Untitled Document

I’ve found something fascinating about us as people...

We often say and do things that bore, irritate, and ultimately repel the people in our lives without even realizing it.

But it’s not our fault, really.

I mean, most people aren’t going to tell us what we’re doing “wrong,” are they?

Why would they risk hurting our feelings – or perhaps making us angry at them, only to have to deal with our bitterness or resentment towards them because of it?

So how do we learn what mistakes we’re currently making, so we can correct them and thus improve our ability to get the kinds of relationships we want with people from this day forward?

That’s where I come in.

I want to tell you about the top 20 mistakes people make in their interactions with others that secretly bores, annoys, and sometimes even angers and repels them.

Correcting these mistakes will not only improve your personality, it will also better your ability to form great friendships and relationships with others.

Here we go...

Rambling On About Boring Topics

When it’s your turn to speak in a conversation, do you ever pay attention to the length of time it takes you to say what you want?

Furthermore, do you ever ask yourself this very important question:

“Is this person even interested in hearing about what I’m saying?”

If you’re taking more than 10-20 seconds to say what you want, you’re heading into the danger zone. Unless you’re an engaging speaker talking on a subject you know is important to the other person, you are going to quickly bore them and outwear your welcome.

People hate to have others launch into long-winded rants on subjects they have absolutely no interest in.

What they’re REALLY thinking is this:

“You are so dull and boring, you’re putting me to sleep. Do you really think I’m even interested in what you’re talking about? Has the question even crossed your mind, or are you really just that selfish to focus the conversation on what you want to talk about at my expense?”

Instead of rambling, learn to gauge the other person’s interest. Bring up the topic and talk about it for 10-20 seconds. All this while watch their body language and pay attention to how they’re receiving your message.

If they don’t seem engaged or they don’t ask questions about the topic, that’s a sure sign that they’re not interested in hearing any more about what you’re talking about.

So drop the subject and change the topic to something else that might interest them.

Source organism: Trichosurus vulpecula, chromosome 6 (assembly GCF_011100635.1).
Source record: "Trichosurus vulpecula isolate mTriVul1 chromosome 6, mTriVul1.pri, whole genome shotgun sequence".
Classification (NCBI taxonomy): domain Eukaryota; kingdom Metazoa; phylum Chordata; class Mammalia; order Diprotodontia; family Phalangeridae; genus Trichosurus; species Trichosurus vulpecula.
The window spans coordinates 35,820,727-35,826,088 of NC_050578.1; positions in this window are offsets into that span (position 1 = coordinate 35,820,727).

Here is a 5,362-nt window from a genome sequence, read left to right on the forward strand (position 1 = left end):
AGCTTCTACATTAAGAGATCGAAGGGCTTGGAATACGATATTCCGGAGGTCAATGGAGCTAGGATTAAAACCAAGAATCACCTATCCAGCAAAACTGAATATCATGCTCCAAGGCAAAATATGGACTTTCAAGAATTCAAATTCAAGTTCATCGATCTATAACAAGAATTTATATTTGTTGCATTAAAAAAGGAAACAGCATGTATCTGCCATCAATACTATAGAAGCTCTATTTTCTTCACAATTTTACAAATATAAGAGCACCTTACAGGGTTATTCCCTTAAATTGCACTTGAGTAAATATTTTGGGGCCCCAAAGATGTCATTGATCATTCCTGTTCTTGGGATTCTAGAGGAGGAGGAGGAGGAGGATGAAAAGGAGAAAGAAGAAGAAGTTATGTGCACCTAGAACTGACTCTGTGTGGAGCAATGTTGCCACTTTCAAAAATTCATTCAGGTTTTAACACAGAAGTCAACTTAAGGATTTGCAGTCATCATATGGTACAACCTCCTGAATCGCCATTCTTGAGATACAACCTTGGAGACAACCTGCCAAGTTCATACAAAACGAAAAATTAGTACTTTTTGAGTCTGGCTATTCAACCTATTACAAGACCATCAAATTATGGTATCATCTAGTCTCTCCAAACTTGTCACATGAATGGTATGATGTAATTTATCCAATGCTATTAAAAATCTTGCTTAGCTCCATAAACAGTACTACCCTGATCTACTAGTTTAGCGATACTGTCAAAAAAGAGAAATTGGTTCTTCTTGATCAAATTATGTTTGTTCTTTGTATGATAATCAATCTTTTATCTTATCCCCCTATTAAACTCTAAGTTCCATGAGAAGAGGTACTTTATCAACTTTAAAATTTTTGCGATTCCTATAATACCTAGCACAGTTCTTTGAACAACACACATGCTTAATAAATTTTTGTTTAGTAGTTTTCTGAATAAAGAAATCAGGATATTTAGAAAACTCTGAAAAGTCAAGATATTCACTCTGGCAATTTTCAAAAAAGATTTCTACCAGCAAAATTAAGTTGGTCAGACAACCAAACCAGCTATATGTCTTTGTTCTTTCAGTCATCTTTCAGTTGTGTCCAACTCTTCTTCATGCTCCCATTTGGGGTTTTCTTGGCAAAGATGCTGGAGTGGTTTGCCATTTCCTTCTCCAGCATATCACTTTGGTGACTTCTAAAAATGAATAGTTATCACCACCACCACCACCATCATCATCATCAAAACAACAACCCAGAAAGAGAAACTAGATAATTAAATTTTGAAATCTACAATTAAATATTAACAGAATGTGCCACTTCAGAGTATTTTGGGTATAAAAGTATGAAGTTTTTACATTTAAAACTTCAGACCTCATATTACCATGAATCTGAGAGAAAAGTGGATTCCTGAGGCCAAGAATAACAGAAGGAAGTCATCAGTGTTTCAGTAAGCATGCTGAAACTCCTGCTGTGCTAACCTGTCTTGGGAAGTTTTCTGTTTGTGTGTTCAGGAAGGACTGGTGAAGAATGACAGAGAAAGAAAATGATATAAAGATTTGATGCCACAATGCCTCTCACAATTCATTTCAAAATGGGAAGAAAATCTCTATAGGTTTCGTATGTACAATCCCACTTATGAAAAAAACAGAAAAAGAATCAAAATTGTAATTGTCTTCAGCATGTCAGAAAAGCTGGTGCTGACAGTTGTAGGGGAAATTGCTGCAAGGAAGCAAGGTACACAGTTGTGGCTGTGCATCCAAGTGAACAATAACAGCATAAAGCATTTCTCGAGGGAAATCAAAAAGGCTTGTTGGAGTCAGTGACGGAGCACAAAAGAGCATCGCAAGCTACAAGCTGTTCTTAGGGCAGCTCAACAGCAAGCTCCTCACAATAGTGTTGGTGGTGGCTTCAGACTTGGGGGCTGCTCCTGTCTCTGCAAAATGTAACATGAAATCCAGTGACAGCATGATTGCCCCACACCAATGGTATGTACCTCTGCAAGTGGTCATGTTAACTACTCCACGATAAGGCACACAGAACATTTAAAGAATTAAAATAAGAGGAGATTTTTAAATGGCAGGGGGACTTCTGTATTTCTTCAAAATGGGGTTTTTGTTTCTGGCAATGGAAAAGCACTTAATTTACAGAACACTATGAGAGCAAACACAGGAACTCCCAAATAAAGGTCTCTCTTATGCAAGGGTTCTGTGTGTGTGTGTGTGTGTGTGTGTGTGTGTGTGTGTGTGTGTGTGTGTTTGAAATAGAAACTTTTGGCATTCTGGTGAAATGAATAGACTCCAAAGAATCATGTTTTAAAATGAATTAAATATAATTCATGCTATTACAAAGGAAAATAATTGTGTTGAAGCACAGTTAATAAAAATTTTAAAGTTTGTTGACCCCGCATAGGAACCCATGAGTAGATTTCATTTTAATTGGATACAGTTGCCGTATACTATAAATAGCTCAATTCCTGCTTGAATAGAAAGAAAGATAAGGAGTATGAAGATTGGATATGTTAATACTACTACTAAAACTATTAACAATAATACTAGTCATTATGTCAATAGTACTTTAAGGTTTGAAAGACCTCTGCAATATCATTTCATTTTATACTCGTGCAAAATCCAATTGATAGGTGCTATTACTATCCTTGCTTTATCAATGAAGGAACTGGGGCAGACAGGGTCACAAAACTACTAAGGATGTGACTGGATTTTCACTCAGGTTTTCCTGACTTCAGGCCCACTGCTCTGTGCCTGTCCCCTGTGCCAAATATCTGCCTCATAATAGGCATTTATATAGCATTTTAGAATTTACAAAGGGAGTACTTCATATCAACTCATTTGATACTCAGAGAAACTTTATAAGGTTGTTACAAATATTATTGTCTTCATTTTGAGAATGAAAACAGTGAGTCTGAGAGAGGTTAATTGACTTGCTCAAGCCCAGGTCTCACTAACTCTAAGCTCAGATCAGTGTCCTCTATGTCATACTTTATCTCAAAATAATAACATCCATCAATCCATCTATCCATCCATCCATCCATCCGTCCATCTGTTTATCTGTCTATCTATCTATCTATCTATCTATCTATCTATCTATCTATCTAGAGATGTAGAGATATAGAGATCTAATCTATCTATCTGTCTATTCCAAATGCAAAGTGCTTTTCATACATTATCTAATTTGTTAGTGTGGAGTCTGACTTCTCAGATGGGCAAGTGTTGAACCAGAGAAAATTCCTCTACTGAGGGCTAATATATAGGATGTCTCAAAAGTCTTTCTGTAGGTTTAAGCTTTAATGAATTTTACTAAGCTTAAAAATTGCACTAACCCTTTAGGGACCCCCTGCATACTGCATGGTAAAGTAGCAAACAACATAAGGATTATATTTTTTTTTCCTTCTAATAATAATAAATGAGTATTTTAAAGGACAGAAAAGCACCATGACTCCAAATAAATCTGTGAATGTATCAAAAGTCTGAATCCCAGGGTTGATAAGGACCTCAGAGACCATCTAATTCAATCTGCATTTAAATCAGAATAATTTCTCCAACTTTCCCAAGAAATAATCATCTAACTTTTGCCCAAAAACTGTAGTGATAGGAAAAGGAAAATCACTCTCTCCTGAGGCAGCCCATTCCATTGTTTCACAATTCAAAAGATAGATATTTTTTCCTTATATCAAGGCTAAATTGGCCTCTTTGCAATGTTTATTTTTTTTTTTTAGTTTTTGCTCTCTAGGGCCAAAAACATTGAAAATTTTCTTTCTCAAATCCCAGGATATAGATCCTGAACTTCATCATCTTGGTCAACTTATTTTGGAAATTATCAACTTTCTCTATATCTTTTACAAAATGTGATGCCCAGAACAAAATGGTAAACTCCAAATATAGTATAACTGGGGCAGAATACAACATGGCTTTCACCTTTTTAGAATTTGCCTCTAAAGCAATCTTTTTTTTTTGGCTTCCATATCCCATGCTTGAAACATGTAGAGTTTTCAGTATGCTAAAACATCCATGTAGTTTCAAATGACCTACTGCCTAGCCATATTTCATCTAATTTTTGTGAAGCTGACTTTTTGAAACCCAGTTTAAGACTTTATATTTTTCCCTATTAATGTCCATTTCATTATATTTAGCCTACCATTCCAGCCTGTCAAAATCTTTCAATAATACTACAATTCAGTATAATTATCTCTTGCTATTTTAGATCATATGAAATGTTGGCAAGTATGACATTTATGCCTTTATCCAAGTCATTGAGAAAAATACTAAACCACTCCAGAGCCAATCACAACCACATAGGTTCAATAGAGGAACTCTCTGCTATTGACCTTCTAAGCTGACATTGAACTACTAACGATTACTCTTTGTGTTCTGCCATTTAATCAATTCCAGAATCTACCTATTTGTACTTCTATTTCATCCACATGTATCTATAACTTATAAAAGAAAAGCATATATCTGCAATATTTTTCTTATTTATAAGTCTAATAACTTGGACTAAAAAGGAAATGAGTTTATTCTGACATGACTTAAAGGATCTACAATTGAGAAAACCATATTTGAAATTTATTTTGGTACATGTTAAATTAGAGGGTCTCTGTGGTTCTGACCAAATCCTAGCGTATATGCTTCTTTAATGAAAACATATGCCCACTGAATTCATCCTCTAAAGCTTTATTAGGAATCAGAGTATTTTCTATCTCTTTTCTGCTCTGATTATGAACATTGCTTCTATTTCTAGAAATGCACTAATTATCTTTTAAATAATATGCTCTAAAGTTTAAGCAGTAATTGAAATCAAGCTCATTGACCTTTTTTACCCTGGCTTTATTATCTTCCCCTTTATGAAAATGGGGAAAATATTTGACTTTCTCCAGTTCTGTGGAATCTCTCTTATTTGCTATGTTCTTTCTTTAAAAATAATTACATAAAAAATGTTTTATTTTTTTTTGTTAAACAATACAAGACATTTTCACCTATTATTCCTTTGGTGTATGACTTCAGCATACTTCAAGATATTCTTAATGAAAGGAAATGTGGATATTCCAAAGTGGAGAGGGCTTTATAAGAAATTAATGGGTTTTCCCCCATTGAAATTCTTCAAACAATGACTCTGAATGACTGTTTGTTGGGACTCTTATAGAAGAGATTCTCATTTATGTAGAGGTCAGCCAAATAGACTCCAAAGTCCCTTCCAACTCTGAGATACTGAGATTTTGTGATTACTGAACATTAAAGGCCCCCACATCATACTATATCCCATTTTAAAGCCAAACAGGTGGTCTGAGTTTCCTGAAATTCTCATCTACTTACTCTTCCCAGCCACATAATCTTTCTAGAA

But don’t force them to humor you, unless you want to earn their hidden contempt.

Starting Arguments Over Opinions

When you discover someone has an opposing viewpoint than your own, do you ever use this as your opportunity to jump in and argue with them by refuting their opinion and introducing your best counter-arguments?

If so, what do you hope to get out of the situation?

I bet you just feel the urge to prove the other person wrong to satisfy your need to be right and to “conquer” them, right?

But why?

Is it stubbornness, egotism, and vanity motivating this kind of behaviour?

And furthermore, what kind of results does arguing with people over a mere difference of opinions produce?

Here’s how people really respond to you getting into arguments with them over differing viewpoints:

“You’ve turned yourself into my adversary, and now I feel the need to defend myself and argue my position against you. I’m going to make it my mission now to beat you by proving you wrong and that I am right. You’re my enemy in this situation now, not my friend.”

Most arguments grow into heated debates where emotions run high. People then start holding the other person in contempt and looking on them with dislike and disdain.

But you don’t want that, do you?

So avoid getting into arguments over differences of opinion.

It accomplishes nothing.

Why not simply accept that not everyone is going to think the same way we do, and that’s okay?

Whining and Complaining

Do you ever unload your problems on other people or gripe and complain about what’s wrong with the world and practically force them to listen to your complaints and negativity?

If so, have you ever asked yourself why you do this?

What we want is sympathy and understanding, isn’t it?

But do we even get that?

You’ve probably already discovered that when you complain to people, most of them just politely nod and listen, and punctuate the conversation by saying, “Oh, that’s so sad” or “I feel so bad for you”.

But what they’re really thinking is a different matter...

“You think your problems are so bad, huh? Well, guess what – I have problems too. We all have problems. Get used to it! What makes you think your problems are so much more important or worse than others? Do I really have to sit here and listen to you bitch and complain? You’re such a victim! Take some responsibility for yourself and your life.”

Of course, they’re never going to tell us that. But that’s likely what’s really running through their heads when we complain at them endlessly.

So stop whining and complaining about your trivial problems.

If you’re not even looking for a solution, will doing this solve them?


So what good comes of dumping our problems and complaints on others, only to greatly bore and irritate them?


Cut this kind of behaviour out of your communication.

Trying to Make Converts

Most of us have had the experience of being introduced to some form of knowledge or practice that we found beneficial.

And how do some us act after this happens?

Don’t we often start preaching and promoting our new-found “magic bullet” to everyone we talk to in an attempt to “enlighten” them?

Don’t we start trying to persuade and make converts out of our friends and family?

But does it work?

Nope, it just greatly irritates and annoys them.

What they really think is this: